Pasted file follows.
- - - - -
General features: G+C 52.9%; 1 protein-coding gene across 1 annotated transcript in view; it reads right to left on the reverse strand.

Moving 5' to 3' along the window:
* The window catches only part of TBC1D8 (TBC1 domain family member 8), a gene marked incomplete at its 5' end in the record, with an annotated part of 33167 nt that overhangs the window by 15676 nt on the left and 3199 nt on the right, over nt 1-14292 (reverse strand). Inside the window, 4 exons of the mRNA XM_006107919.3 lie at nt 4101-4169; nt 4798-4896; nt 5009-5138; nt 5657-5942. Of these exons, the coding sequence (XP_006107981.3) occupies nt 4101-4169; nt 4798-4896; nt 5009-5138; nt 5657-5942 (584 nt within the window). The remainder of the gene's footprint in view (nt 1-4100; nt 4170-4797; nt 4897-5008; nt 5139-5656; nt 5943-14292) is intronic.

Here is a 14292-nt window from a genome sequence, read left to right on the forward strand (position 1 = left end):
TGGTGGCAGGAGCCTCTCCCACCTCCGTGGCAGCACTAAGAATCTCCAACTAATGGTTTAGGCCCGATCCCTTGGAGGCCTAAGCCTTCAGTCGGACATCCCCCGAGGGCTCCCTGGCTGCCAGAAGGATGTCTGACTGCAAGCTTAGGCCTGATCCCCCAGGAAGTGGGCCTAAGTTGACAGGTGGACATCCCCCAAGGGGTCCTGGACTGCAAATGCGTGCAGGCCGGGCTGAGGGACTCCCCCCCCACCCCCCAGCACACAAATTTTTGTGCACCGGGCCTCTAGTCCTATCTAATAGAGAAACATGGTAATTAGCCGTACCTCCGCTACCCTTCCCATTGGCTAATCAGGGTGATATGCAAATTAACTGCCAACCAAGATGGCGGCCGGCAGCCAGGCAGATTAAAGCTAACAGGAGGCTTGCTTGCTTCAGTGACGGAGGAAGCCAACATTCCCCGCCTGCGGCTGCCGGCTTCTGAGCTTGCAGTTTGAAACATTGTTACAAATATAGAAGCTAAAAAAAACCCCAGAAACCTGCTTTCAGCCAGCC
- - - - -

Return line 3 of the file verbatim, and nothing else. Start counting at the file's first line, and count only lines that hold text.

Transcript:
* The window catches only part of TBC1D8 (TBC1 domain family member 8), a gene marked incomplete at its 5' end in the record, with an annotated part of 33167 nt that overhangs the window by 15676 nt on the left and 3199 nt on the right, over nt 1-14292 (reverse strand). Inside the window, 4 exons of the mRNA XM_006107919.3 lie at nt 4101-4169; nt 4798-4896; nt 5009-5138; nt 5657-5942. Of these exons, the coding sequence (XP_006107981.3) occupies nt 4101-4169; nt 4798-4896; nt 5009-5138; nt 5657-5942 (584 nt within the window). The remainder of the gene's footprint in view (nt 1-4100; nt 4170-4797; nt 4897-5008; nt 5139-5656; nt 5943-14292) is intronic.